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Hugo Boss momentum slows following record growth

The company’s sales were up in the first quarter but have stalled considerably since last year.

Hugo Boss momentum slows following record growth

A view of a Hologram of model Gisele Bündchen as she is announced as the new face of the BOSS Spring Summer 2024 collection campaign on January 31, 2024 in London, England. Dan Kitwood via Getty Images

Dive Brief:

  • Hugo Boss posted 5% sales gains for the first quarter of 2024, according to a Thursday earnings report.
  • While the company saw single-digit growth for the period at both its Boss and Hugo brands, momentum slowed significantly from the prior year, during which Boss menswear grew 24%, Boss womenswear grew 29% and Hugo grew 33%.
  • Sales in EMEA grew 4% in this year’s Q1, compared to 21% growth for the same period in 2023. Meanwhile, sales in the Americas were up 12% for the quarter versus a 45% uptick last year. This year, there was also a Q1 sales decline of 2% in the Asia/Pacific region, which the company attributed in part to “overall muted local demand” in China. In the previous year’s report, sales for the Asia/Pacific region grew 29%.

Dive Insight:

Daniel Grieder, the company’s CEO, said in the release that he was pleased with the sales gains and improvements for the period.

“In a volatile market environment, we remain focused on rigorously executing our ‘CLAIM 5’ strategy, capitalizing on our numerous growth opportunities,” Grieder said. “By leveraging our strong business platform, we remain equally committed to realizing further efficiencies. All of this will enable us to continue our profitable growth trajectory also in 2024.”

The company’s digital business growth trajectory in Q1 slowed to 9% versus 22% for the same period last year, while brick-and-mortar retail grew 2%, compared to 27% in Q1 last year. Brick-and-mortar wholesale expanded by 8% versus 28% growth for the same period in 2023.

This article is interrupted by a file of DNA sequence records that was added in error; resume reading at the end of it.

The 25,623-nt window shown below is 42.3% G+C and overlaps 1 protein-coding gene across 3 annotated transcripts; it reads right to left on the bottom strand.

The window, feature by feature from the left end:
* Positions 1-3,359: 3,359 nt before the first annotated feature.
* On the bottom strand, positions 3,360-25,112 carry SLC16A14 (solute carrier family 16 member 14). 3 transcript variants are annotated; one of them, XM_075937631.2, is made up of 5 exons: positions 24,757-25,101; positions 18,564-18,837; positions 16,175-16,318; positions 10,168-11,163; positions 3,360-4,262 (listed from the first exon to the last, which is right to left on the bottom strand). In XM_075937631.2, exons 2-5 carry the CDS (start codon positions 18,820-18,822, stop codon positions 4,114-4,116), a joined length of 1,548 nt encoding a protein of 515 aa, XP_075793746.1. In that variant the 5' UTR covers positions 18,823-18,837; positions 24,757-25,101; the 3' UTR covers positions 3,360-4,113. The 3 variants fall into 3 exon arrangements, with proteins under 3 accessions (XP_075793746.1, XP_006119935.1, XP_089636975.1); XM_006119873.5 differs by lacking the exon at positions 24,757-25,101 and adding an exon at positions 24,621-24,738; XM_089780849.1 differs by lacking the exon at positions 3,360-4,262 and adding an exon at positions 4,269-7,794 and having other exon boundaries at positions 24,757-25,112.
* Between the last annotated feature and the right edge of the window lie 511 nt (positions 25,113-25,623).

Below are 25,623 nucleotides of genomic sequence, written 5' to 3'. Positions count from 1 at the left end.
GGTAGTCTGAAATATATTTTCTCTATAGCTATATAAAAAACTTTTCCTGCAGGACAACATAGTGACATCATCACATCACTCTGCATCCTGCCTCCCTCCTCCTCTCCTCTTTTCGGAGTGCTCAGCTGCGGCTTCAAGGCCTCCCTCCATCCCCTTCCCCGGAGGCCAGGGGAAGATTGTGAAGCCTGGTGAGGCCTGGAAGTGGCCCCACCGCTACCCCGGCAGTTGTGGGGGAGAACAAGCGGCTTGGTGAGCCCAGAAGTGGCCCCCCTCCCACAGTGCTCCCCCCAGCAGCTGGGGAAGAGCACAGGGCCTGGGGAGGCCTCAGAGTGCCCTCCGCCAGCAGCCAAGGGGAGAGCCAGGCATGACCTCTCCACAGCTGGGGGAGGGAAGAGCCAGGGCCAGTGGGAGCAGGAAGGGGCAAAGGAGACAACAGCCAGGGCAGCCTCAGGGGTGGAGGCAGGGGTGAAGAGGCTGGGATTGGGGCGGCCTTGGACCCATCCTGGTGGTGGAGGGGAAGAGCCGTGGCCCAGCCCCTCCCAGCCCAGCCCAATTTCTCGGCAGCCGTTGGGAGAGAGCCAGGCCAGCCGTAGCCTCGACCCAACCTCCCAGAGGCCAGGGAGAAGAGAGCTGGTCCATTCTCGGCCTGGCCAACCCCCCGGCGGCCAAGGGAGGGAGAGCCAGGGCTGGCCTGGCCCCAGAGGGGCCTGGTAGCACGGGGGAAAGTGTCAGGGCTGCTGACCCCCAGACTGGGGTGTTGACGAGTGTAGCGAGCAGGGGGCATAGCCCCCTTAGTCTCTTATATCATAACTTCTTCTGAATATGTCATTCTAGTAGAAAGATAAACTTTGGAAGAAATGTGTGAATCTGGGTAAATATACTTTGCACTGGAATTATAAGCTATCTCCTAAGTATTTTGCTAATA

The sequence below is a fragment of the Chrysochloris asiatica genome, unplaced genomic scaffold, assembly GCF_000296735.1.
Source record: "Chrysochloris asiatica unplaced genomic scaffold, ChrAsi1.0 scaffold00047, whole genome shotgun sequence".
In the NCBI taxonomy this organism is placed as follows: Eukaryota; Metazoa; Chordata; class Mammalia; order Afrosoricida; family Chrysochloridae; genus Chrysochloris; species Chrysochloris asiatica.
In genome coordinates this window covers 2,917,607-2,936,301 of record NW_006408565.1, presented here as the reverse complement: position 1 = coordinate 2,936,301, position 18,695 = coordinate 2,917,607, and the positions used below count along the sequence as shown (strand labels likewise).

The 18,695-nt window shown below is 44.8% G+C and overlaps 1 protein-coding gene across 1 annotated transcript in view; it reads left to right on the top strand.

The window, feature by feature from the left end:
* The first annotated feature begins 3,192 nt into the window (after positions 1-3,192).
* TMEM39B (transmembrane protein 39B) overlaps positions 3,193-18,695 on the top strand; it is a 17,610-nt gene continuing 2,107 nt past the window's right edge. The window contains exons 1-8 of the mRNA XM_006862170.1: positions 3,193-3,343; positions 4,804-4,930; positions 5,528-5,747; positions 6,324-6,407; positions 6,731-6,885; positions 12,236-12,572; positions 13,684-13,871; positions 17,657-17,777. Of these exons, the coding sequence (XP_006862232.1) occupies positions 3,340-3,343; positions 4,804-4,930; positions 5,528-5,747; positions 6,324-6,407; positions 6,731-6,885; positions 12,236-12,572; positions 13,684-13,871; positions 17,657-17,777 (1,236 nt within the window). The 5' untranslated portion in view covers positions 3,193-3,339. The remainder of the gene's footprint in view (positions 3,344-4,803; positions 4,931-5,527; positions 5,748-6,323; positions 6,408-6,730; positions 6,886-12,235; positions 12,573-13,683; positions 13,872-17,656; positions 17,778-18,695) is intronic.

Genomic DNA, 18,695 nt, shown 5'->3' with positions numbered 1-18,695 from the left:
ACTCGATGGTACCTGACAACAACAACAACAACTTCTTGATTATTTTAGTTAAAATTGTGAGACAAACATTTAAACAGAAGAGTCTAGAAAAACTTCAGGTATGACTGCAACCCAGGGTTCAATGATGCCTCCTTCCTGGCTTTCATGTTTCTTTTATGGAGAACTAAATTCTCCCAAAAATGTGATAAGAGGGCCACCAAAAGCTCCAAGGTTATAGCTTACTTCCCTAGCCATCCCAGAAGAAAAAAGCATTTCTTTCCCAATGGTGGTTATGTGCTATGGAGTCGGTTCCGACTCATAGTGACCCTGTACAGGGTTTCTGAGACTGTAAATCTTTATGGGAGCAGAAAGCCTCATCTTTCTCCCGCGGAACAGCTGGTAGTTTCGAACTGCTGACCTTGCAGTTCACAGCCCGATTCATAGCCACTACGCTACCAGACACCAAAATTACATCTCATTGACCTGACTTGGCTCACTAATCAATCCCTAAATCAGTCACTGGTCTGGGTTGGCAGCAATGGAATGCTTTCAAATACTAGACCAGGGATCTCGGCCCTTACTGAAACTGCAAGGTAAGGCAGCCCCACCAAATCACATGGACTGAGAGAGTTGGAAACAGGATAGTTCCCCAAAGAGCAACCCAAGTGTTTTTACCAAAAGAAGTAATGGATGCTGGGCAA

“Although recent double digit growth in sales has been driven by strong brand momentum we expect it to moderate in the years to come,” Jelena Sokolova, senior equity analyst at Morningstar Research Services, wrote in a report sent to Fashion Dive. “We expect 5-6% sales growth in 2024 (toward the higher end of management’s 3%-6% outlook). We expect deceleration thereafter to a low-single-digit growth rate to factor in generally slower growth of the apparel luxury segment, competitiveness of the apparel category, and Hugo Boss’ higher exposure to slower growing developed markets.”

Hugo Boss is working to promote its new Hugo Blue denim-focused line. Sokolova said the entry barriers in casualwear to be lower “given the easier sizing and fit.” However, she added that while the analysts “like the edgier marketing and increased marketing investments, we are a bit skeptical of this being consistently successful in categories outside the brand’s core competencies.”

The company’s formalwear roots could help it weather certain market unevenness, however, because although Sokolova said apparel is “a relatively weaker category in the luxury goods sector” she added that “formal menswear is a relatively more stable market niche.” That’s in part because men tend to be more loyal to brands than women, and in part because formalwear isn’t subjected to the same fashion trend changes as other apparel categories, she said.

Nonetheless, Sokolova said formalwear was “a recently lagging category as the athleisure trend gained traction and casual wardrobes became more acceptable in the workplace, possibly driven by younger consumers or by strong hiring trends at more informal dress code industries such as technology versus more formal ones, such as banking, after the financial crisis.” 

In its Q1 earnings, Hugo Boss confirmed its current fiscal year outlook and said it “remains vigilant with regard to the persistently high levels of macroeconomic and geopolitical uncertainty, which are expected to continue weighing on global consumer sentiment in fiscal year 2024.” In light of that, the company said it “continues to expect Group sales in the reporting currency to increase within a range of 3% to 6% in 2024” and reach between 4.3 billion euros and 4.45 billion euros.

Despite the current strong brand momentum, Sokolova said, “we are still somewhat skeptical of management’s 2025 targets” to reach 5 billion euros and to reach “12% operating margin given the slow growth and competitiveness of the underlying market (premium apparel) where Hugo Boss operates.”

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